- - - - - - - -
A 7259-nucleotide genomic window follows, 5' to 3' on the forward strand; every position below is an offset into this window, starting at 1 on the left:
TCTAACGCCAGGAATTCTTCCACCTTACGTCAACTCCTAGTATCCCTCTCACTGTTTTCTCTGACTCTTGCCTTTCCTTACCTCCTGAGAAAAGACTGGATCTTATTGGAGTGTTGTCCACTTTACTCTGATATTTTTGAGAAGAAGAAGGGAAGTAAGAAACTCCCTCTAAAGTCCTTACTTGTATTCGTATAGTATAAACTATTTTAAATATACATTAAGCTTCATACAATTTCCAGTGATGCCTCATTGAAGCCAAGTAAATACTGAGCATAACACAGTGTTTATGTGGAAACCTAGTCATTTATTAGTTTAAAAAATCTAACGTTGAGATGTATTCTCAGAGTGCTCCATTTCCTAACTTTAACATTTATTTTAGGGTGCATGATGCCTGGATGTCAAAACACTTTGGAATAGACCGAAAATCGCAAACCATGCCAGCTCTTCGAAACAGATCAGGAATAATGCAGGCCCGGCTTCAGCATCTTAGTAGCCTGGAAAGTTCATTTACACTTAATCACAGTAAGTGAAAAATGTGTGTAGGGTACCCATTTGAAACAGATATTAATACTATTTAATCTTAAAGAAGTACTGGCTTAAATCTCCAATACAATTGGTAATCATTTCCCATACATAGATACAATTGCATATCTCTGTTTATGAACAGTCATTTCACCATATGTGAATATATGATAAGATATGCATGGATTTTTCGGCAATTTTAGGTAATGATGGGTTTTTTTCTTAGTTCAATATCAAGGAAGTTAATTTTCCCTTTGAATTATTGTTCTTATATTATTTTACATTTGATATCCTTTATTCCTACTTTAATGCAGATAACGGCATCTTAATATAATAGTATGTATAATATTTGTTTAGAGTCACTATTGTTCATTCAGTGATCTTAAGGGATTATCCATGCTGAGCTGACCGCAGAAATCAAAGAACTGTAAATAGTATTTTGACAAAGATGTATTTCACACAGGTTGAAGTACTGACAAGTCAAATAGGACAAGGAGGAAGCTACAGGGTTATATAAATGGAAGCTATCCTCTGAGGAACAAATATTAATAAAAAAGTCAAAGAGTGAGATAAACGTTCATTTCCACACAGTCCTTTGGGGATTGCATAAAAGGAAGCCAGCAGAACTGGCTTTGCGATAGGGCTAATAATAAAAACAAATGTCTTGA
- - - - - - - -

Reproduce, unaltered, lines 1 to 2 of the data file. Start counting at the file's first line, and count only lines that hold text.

A 7259-nucleotide genomic window follows, 5' to 3' on the forward strand; every position below is an offset into this window, starting at 1 on the left:
TCTAACGCCAGGAATTCTTCCACCTTACGTCAACTCCTAGTATCCCTCTCACTGTTTTCTCTGACTCTTGCCTTTCCTTACCTCCTGAGAAAAGACTGGATCTTATTGGAGTGTTGTCCACTTTACTCTGATATTTTTGAGAAGAAGAAGGGAAGTAAGAAACTCCCTCTAAAGTCCTTACTTGTATTCGTATAGTATAAACTATTTTAAATATACATTAAGCTTCATACAATTTCCAGTGATGCCTCATTGAAGCCAAGTAAATACTGAGCATAACACAGTGTTTATGTGGAAACCTAGTCATTTATTAGTTTAAAAAATCTAACGTTGAGATGTATTCTCAGAGTGCTCCATTTCCTAACTTTAACATTTATTTTAGGGTGCATGATGCCTGGATGTCAAAACACTTTGGAATAGACCGAAAATCGCAAACCATGCCAGCTCTTCGAAACAGATCAGGAATAATGCAGGCCCGGCTTCAGCATCTTAGTAGCCTGGAAAGTTCATTTACACTTAATCACAGTAAGTGAAAAATGTGTGTAGGGTACCCATTTGAAACAGATATTAATACTATTTAATCTTAAAGAAGTACTGGCTTAAATCTCCAATACAATTGGTAATCATTTCCCATACATAGATACAATTGCATATCTCTGTTTATGAACAGTCATTTCACCATATGTGAATATATGATAAGATATGCATGGATTTTTCGGCAATTTTAGGTAATGATGGGTTTTTTTCTTAGTTCAATATCAAGGAAGTTAATTTTCCCTTTGAATTATTGTTCTTATATTATTTTACATTTGATATCCTTTATTCCTACTTTAATGCAGATAACGGCATCTTAATATAATAGTATGTATAATATTTGTTTAGAGTCACTATTGTTCATTCAGTGATCTTAAGGGATTATCCATGCTGAGCTGACCGCAGAAATCAAAGAACTGTAAATAGTATTTTGACAAAGATGTATTTCACACAGGTTGAAGTACTGACAAGTCAAATAGGACAAGGAGGAAGCTACAGGGTTATATAAATGGAAGCTATCCTCTGAGGAACAAATATTAATAAAAAAGTCAAAGAGTGAGATAAACGTTCATTTCCACACAGTCCTTTGGGGATTGCATAAAAGGAAGCCAGCAGAACTGGCTTTGCGATAGGGCTAATAATAAAAACAAATGTCTTGA